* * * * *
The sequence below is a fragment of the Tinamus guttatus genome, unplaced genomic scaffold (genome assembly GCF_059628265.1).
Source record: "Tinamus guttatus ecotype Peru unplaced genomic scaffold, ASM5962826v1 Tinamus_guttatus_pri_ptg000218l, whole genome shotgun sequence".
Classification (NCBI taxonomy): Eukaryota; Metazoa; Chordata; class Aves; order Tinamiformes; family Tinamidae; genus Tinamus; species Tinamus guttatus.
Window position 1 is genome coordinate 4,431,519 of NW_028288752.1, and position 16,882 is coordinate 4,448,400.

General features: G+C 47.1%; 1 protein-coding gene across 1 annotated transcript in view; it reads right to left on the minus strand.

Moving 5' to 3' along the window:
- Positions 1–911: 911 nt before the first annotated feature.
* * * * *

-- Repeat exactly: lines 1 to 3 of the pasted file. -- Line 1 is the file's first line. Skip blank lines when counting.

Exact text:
The sequence below is a fragment of the Tinamus guttatus genome, unplaced genomic scaffold (genome assembly GCF_059628265.1).
Source record: "Tinamus guttatus ecotype Peru unplaced genomic scaffold, ASM5962826v1 Tinamus_guttatus_pri_ptg000218l, whole genome shotgun sequence".
Classification (NCBI taxonomy): Eukaryota; Metazoa; Chordata; class Aves; order Tinamiformes; family Tinamidae; genus Tinamus; species Tinamus guttatus.